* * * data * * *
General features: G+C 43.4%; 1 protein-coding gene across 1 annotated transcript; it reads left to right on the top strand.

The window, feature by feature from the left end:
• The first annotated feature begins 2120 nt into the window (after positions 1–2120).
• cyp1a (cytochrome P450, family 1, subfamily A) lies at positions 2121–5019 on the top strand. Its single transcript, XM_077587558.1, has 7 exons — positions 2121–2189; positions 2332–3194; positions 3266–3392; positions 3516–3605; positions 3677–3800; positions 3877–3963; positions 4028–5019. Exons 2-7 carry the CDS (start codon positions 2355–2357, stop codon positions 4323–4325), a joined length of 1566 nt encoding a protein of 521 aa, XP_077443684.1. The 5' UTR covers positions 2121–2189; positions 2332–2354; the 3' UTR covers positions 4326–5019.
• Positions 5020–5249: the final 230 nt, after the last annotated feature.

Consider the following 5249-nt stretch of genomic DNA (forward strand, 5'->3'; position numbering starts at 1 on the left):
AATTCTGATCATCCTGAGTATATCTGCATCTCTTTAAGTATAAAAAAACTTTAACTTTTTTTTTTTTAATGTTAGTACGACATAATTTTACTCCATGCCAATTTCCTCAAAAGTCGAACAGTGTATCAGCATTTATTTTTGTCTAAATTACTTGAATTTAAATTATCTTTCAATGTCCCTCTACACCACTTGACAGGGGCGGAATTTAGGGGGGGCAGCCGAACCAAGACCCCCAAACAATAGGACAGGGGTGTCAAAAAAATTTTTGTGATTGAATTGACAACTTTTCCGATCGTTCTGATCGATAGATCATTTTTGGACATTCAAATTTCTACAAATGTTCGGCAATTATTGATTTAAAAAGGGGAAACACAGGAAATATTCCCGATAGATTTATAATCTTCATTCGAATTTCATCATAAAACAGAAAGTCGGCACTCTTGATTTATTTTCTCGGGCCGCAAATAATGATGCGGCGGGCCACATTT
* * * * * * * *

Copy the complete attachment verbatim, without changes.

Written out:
General features: G+C 43.4%; 1 protein-coding gene across 1 annotated transcript; it reads left to right on the top strand.

The window, feature by feature from the left end:
• The first annotated feature begins 2120 nt into the window (after positions 1–2120).
• cyp1a (cytochrome P450, family 1, subfamily A) lies at positions 2121–5019 on the top strand. Its single transcript, XM_077587558.1, has 7 exons — positions 2121–2189; positions 2332–3194; positions 3266–3392; positions 3516–3605; positions 3677–3800; positions 3877–3963; positions 4028–5019. Exons 2-7 carry the CDS (start codon positions 2355–2357, stop codon positions 4323–4325), a joined length of 1566 nt encoding a protein of 521 aa, XP_077443684.1. The 5' UTR covers positions 2121–2189; positions 2332–2354; the 3' UTR covers positions 4326–5019.
• Positions 5020–5249: the final 230 nt, after the last annotated feature.

Consider the following 5249-nt stretch of genomic DNA (forward strand, 5'->3'; position numbering starts at 1 on the left):
AATTCTGATCATCCTGAGTATATCTGCATCTCTTTAAGTATAAAAAAACTTTAACTTTTTTTTTTTTAATGTTAGTACGACATAATTTTACTCCATGCCAATTTCCTCAAAAGTCGAACAGTGTATCAGCATTTATTTTTGTCTAAATTACTTGAATTTAAATTATCTTTCAATGTCCCTCTACACCACTTGACAGGGGCGGAATTTAGGGGGGGCAGCCGAACCAAGACCCCCAAACAATAGGACAGGGGTGTCAAAAAAATTTTTGTGATTGAATTGACAACTTTTCCGATCGTTCTGATCGATAGATCATTTTTGGACATTCAAATTTCTACAAATGTTCGGCAATTATTGATTTAAAAAGGGGAAACACAGGAAATATTCCCGATAGATTTATAATCTTCATTCGAATTTCATCATAAAACAGAAAGTCGGCACTCTTGATTTATTTTCTCGGGCCGCAAATAATGATGCGGCGGGCCACATTT